Mishkan and Mikdash, Windows and Weddings
Shining and Sharing Light Inside Out
BY RABBANIT SHANI TARAGIN
Sefer Bereishit begins with the theme of man “calling out” names – the Name of G-d, the names of animals, and even, with great arrogance, the name of man himself. Due to man’s sins, Hashem disperses the nations through seventy different languages, but with the goal of mankind ultimately reuniting and proclaiming together, with a common language, the Name of G-d (Tzefanyah 3:9).
The fixing begins with Avraham calling out G-d’s name, and is continued by Am Yisrael, his chosen descendants, who call out G-d’s name through mitzvot. At the burning bush, Hashem instructs Moshe: “When you take the people out of Egypt, you shall worship G-d on this mountain” (Shemot 3:12), for the goal of freedom is the service of G-d. Ramban explains that redemption comes to fruition when the shechinah reveals itself through the mishkan, a conduit for Bnei Yisrael to call out the name of Hashem. But the ultimate means of the worship of Hashem to the world will come through the mikdash in the Land of Israel, as the nation sang by the Red Sea: “You will bring them and plant them in Your holy mountain, the place for You to dwell in, O L-rd, the mikdash, O L-rd, which Your hands established. The L-rd will reign forever and ever” (Shemot 15:17–18).
The mishkan, a modest and intimate structure, radiated closeness between man and G-d in our early stages of national development. By contrast, the mikdash was a colossal structure broadcasting splendor and majesty to the entire world, the fulfillment of our national redemption that began 480 years earlier with the Exodus. Its construction required foreign artisans and the importing of raw materials. Shlomo HaMelech oversaw this royal project, imposing national taxes and seeking foreign alliances to contribute to this great endeavor. The navi “bookends” its description of the mikdash building project with Shlomo’s marriage to Pharaoh’s daughter, followed by hundreds of weddings to foreign women to forge treaties and expand Israel’s global reach.
Shlomo commissioned ten basins, ten tables and ten menorot, reflecting the increased needs of a growing nation and its many visitors. The Yalkut Shimoni (185) explains that the ten menorot held 70 lights, corresponding to the seventy nations of the world, demonstrating Israel’s influence over neighboring countries. In contrast to the mishkan, where the keruvim faced one another and symbolized the shechinah’s presence among the Jewish people, Shlomo added golden keruvim facing outward, symbolizing our goal of bringing G-d’s name to the broader world. He built magnificent edifices to attract nations to Jerusalem, where they would first appreciate Shlomo’s wisdom and ultimately be drawn to the mikdash and Divine leadership.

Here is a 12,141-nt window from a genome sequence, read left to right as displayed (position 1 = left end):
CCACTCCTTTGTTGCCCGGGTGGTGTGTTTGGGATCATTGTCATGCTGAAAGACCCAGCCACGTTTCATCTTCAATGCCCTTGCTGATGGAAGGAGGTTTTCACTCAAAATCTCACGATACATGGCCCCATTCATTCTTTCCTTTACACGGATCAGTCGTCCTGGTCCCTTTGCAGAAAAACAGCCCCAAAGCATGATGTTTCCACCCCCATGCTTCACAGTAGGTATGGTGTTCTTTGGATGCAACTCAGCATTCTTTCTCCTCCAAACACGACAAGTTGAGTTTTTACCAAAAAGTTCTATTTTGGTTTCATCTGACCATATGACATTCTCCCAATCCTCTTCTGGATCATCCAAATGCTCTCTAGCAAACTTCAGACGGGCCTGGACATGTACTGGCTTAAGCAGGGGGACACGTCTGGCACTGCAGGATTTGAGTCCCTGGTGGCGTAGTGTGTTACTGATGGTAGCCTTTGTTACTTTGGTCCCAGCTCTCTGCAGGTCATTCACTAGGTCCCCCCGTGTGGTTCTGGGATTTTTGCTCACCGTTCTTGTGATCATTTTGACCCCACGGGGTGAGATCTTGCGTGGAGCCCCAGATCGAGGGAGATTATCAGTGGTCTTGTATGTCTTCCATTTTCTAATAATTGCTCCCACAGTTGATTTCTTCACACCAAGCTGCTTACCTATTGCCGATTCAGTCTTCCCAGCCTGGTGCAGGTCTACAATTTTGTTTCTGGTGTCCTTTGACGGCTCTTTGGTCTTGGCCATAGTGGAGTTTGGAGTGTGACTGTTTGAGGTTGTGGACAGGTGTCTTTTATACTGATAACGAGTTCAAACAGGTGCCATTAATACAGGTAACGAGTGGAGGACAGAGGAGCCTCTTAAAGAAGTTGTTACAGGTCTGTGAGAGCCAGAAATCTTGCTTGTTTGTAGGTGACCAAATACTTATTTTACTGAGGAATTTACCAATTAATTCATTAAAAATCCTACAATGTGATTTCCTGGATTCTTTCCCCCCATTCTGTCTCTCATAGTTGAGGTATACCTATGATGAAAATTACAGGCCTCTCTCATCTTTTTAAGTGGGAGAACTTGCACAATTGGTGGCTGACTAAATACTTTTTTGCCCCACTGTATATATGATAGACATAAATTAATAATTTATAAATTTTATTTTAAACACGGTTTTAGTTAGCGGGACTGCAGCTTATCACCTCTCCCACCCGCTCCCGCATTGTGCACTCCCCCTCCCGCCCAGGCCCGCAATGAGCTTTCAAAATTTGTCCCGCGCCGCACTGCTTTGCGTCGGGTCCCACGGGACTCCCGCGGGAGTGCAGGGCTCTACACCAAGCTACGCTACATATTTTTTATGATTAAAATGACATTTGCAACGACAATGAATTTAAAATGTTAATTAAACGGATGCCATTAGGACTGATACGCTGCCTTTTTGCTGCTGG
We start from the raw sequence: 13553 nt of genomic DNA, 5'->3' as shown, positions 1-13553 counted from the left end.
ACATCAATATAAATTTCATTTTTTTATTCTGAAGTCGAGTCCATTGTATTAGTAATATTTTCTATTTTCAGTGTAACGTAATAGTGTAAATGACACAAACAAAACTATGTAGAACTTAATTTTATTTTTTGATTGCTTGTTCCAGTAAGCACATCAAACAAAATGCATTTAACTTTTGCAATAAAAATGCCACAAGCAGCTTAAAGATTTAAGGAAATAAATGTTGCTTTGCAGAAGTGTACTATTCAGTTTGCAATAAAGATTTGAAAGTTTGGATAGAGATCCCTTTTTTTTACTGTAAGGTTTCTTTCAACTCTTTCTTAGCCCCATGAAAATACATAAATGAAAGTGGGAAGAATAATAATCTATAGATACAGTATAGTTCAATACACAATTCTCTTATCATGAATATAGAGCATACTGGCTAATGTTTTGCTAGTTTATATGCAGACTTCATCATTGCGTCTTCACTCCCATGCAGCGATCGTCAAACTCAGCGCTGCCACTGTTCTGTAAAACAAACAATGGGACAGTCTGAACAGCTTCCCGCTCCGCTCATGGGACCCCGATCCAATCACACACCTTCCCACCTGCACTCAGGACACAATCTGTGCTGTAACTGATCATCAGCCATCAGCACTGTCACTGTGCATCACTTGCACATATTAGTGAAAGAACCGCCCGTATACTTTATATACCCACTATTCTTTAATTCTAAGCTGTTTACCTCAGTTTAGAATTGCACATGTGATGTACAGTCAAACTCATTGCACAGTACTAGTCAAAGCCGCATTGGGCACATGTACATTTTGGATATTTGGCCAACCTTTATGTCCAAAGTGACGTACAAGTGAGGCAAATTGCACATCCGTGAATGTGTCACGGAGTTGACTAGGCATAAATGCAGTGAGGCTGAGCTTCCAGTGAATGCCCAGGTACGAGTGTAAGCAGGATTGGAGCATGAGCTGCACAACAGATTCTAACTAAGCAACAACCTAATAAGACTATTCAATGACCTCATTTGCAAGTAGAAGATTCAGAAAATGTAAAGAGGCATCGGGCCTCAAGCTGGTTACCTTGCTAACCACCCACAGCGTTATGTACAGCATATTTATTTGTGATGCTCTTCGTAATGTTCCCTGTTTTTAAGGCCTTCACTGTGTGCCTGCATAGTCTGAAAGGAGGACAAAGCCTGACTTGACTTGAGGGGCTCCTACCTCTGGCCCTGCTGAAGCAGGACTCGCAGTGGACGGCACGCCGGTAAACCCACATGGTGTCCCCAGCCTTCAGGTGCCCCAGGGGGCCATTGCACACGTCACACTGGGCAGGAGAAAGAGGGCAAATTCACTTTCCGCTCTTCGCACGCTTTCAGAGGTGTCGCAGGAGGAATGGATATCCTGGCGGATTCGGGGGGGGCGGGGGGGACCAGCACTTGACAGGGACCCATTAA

The windows of the mikdash are described as chalonei shekufim atumim, “transparent sealed openings” (Melachim I 6:4). These windows were unique – “narrow inside, but wide on the outside, to radiate light to the world” (Vayikra Rabbah 31:7). Shlomo believed it was time to fulfill the raison d’etre of the creation of the world – to call out in the name of Hashem through the mikdash. Vayechaleihu, “he finished it”, (Melachim I 6:14), completing the process of Vayechulu (Bereishit 2:1), of Divine creation.
During his prayer inaugurating the mikdash, Shlomo uses a term from Shirat HaYam, machon leshivtecha olamim, “a place where You may dwell forever”, four times – declaring the culmination of Jewish and world history, as G-d’s immanence was now clear for all nations to see! “For darkness shall cover the earth, and thick clouds the peoples; but upon you Hashem will shine, and His glory shall be seen upon you. And nations shall walk by your light, and kings by your shining radiance” (Yishayahu 60:2–3).
But sefer Melachim also warns us of the challenges of windows facing outward and the dangers of marrying foreign women – even if the goal is to bring G-d’s light to the broader world. Foreign influences and conflicting values can easily infiltrate the people of Israel. Even Shlomo HaMelech fell prey to the vices of his wives and concubines. Shining light unto others requires that we respectfully recognize our differences and reject philosophies which undermine our unique history and identity.
Today, we are once again living in a time of incredible opportunity, when the miracle of modern Israel and the restoration of the Jewish people allow us to share G-d’s light with the world. Israel is once again a paradigm of intellectual, technological, economic, social and architectural prestige. This time, however, we must attribute our successes to Hashem and never lose sight of our goal of calling out in His name. As we prepare for the restoration of a machon leshivtecha olamim, a mikdash that will eternally bring G-d’s light to the world, may we merit to share our light with others – without diminishing our own.
Rabbanit Shani Taragin is Educational Director of Mizrachi and the Director of the Mizrachi-TVA Lapidot Educators’ Program.